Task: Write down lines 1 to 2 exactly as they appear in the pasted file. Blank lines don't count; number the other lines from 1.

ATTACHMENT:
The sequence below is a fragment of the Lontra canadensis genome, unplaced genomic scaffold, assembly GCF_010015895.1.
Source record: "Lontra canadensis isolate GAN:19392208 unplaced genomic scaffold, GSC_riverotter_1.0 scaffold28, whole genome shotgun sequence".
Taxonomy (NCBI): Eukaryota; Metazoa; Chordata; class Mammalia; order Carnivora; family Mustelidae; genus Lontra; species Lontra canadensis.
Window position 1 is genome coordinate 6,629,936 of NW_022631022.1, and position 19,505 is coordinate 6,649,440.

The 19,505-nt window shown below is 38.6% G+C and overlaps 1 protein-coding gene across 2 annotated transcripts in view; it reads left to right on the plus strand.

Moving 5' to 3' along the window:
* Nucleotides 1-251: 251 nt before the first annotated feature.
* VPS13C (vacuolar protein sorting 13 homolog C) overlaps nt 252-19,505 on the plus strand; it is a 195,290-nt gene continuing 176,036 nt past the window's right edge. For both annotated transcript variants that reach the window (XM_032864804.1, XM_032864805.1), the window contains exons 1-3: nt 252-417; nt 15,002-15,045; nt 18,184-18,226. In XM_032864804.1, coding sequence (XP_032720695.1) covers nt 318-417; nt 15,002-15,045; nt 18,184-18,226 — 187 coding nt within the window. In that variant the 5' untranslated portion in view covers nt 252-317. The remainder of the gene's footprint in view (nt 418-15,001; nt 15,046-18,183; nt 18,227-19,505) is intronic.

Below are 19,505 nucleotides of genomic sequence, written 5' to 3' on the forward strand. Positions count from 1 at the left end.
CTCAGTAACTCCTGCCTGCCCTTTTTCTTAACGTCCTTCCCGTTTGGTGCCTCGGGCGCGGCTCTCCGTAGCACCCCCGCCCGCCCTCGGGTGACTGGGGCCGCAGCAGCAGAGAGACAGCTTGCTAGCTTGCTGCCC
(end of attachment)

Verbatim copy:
The sequence below is a fragment of the Lontra canadensis genome, unplaced genomic scaffold, assembly GCF_010015895.1.
Source record: "Lontra canadensis isolate GAN:19392208 unplaced genomic scaffold, GSC_riverotter_1.0 scaffold28, whole genome shotgun sequence".